Princeton Presbyterian Church (EPC) Sermon # 1346
April 15, 2018 Luke 24:36-53
Rev. Dr. Ed Pettus
(This is an extended outline, not a verbatim transcript.)
Peace in Troubled Times
36 As they were talking about these things, Jesus himself stood among them, and said to them, “Peace to you!” 37 But they were startled and frightened and thought they saw a spirit. 38 And he said to them, “Why are you troubled, and why do doubts arise in your hearts? 39 See my hands and my feet, that it is I myself. Touch me, and see. For a spirit does not have flesh and bones as you see that I have.”
Troubled times come in a variety of ways. For the disciples, it was the troubling news of a possible empty tomb and a living Lord. Of course the trouble started days before when Jesus was arrested and the disciples scattered in every direction. From that point on in this three day period, they were in trouble, not just that the authorities might have been looking for them, but they were troubled in heart. Add to that the trial, suffering, passion, crucifixion, death, tomb, and the women telling the news that he is alive.
Sometimes we are troubled by life events: deaths, disappointments, losses, illness, bad hair days. We all see our fair share of trouble. Our hearts are troubled from time to time. But that is also a part of life in the grand scheme. We are born into trouble, born into sin, and we strive our whole lives, if we care about it, to stay out of trouble. Reminds me of that song by Ray LaMontagne, Trouble. The first line is, “Trouble, trouble, trouble, trouble, trouble, trouble been doggin’ my soul since the day I was born.” That’s a good line for John Calvin’s first point of TULIP - total depravity, the understanding that we are born sinners in need of repentance. The rest of that song isn’t very theologically sound...but trouble does dog us.
This biblical scene demonstrates that trouble is not a permanent condition. Christ brings us peace. So many times in Scripture Jesus says something like “Peace to you!” in times of trouble. He may say it in different ways and for a multitude of situations. He might say it as “your sins are forgiven.” He might say it this way, “Rise, pick up your bed and go home.” The point is that Jesus brings peace in forgiveness, healing, words of encouragement and commandment, teaching, telling the truth. There is peace in Jesus and through Jesus and he is saying these same words to us when we are troubled and when we are in trouble. “Peace be to you all!” But [the disciples] shrank back in terror for they thought they were seeing a ghost. “Why are you so worried?” said Jesus, “and why do doubts arise in your minds? Look at my hands and feet—it is really I myself! Feel me and see; ghosts have no flesh or bones as you can see that I have” (JB Phillips).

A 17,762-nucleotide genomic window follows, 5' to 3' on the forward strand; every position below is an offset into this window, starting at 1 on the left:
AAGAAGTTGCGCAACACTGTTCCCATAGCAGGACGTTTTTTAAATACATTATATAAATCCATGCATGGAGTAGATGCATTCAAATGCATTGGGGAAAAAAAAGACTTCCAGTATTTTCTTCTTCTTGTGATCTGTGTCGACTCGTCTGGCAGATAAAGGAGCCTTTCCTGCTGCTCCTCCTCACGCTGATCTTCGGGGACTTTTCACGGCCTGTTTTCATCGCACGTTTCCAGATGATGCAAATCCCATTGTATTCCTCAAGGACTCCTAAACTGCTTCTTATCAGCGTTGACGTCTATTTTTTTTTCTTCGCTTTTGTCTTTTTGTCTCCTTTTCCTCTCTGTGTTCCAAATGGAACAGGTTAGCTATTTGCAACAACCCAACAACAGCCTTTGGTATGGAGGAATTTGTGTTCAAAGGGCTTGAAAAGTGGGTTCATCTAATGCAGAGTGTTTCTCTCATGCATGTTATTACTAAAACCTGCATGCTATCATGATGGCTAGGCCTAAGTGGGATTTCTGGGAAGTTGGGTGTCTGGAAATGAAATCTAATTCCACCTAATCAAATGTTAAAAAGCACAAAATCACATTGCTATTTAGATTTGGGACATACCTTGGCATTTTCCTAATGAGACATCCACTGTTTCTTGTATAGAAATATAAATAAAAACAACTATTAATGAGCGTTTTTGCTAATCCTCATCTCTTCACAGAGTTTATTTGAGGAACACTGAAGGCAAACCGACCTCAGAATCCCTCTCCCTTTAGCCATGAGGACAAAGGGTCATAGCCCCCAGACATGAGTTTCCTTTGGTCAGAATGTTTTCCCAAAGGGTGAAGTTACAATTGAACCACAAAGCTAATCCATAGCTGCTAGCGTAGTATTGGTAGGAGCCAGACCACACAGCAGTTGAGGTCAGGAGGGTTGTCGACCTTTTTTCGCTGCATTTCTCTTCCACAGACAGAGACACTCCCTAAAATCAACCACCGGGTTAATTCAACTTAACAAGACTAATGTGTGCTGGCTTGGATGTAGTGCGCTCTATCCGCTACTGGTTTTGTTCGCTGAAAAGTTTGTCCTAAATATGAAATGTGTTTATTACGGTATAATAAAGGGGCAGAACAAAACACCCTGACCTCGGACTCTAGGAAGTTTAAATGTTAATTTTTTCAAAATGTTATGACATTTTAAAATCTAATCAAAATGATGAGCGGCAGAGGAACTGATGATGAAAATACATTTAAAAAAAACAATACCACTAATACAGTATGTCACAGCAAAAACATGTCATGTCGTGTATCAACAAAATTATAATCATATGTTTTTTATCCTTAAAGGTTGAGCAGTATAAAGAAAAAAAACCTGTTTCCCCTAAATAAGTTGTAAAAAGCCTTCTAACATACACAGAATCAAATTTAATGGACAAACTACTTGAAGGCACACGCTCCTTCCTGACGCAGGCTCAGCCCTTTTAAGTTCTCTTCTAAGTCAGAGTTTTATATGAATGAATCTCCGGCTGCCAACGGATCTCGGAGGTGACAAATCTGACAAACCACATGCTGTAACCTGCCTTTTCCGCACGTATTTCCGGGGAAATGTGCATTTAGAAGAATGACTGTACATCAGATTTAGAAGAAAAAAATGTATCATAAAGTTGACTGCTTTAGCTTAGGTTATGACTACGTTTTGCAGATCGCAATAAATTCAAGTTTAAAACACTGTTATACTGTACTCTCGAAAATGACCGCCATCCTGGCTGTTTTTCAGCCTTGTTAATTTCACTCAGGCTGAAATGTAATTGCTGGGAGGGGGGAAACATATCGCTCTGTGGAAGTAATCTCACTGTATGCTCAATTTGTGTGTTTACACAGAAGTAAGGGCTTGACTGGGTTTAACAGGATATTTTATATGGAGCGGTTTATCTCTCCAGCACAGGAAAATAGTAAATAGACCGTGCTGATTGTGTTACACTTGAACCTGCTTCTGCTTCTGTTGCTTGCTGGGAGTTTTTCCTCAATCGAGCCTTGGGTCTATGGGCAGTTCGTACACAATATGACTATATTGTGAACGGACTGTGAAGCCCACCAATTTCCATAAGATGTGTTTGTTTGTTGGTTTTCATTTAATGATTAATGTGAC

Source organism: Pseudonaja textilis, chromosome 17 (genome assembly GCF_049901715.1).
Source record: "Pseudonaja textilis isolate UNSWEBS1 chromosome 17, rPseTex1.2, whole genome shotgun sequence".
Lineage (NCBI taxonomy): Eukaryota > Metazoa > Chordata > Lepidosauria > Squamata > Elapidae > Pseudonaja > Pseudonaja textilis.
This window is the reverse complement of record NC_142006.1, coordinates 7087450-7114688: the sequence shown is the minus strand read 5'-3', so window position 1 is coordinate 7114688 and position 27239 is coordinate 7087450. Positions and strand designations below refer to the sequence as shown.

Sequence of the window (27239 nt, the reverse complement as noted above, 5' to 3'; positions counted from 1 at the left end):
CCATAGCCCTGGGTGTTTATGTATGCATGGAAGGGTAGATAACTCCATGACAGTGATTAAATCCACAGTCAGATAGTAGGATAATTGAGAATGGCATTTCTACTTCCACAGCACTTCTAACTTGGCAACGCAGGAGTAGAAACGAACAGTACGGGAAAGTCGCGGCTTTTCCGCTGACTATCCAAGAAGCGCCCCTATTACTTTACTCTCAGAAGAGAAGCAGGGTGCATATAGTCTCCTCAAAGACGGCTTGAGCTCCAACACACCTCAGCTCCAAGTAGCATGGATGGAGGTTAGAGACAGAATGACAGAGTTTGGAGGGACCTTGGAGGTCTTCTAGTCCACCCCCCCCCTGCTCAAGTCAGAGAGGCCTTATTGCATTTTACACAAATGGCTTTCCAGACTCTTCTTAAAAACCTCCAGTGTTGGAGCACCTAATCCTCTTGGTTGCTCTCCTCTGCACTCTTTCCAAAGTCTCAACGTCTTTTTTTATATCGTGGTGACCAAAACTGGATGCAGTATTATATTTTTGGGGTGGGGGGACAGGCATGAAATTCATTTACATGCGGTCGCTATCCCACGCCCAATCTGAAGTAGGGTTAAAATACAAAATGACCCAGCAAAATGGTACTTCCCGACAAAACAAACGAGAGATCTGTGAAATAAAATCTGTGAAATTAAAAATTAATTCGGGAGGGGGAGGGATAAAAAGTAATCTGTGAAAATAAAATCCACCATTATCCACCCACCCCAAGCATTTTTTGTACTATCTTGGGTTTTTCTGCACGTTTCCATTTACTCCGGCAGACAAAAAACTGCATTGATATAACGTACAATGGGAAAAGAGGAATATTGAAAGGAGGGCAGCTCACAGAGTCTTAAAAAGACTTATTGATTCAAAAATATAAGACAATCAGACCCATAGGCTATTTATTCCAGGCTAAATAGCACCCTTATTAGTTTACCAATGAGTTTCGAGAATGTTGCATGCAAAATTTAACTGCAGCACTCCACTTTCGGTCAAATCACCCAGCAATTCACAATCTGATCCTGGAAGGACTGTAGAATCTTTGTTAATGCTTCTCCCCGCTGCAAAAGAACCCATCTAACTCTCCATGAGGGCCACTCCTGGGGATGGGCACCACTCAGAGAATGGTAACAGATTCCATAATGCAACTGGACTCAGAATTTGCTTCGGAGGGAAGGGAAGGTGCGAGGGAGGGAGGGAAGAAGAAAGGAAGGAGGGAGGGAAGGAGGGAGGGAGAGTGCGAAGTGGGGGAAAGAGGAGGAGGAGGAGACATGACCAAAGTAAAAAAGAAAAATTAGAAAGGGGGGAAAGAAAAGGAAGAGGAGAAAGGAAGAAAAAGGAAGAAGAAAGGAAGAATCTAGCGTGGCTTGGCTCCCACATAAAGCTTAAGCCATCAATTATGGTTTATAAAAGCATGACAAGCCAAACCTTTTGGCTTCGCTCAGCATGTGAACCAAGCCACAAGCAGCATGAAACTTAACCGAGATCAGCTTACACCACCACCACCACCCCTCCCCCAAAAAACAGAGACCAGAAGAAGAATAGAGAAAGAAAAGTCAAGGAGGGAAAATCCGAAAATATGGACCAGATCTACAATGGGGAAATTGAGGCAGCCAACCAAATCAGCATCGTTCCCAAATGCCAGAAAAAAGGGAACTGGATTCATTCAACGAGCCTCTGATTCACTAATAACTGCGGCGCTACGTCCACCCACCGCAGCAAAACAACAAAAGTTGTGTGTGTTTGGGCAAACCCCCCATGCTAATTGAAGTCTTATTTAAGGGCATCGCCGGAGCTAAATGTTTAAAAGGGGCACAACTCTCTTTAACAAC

Peace, shalom in Hebrew, the sense of wholeness, no reason to fear, no point to doubt, everything is going to be alright. It might be the most impossible thing for us to imagine what it was like for the disciples to see Jesus hanging on the cross, taken down from the cross, placed in a tomb for three days, and then standing alive before them. Every bit of that is reason to be troubled and frightened. There are times when we feel that nothing can dissipate the fear, nothing will ease the sorrow, nothing can take away our trouble. But Jesus is here, right now, speaking these words to our hearts and minds, “Peace to you!” “Peace be to you all!”
Christ Revealed (Again)
40 And when he had said this, he showed them his hands and his feet. 41 And while they still disbelieved for joy and were marveling, he said to them, “Have you anything here to eat?” 42 They gave him a piece of broiled fish, 43 and he took it and ate before them.
I’ve titled the next point in the outline as Christ Revealed (Again) because this is a continuation of the revelation he gave along the road to Emmaus in the previous verses. You may recall that the two on the road were at first kept from recognizing Jesus. We are not told why or how that was the case, but the story eventually gets to the point where Jesus “interpreted for them” how the Scriptures revealed the things concerning Jesus. Then at the table when Jesus took bread, blessed it, broke it, and gave it to them, then their eyes were opened. Now, in our scene for the day, the disciples are gathered, Jesus appears to them, like a ghost, but not a ghost, and they see him – hands and feet, wounded hands, wounded feet, but living. It is the physical person of Christ risen from the dead. He shows them his physical presence and then to take it one step further, he shares some fish for supper.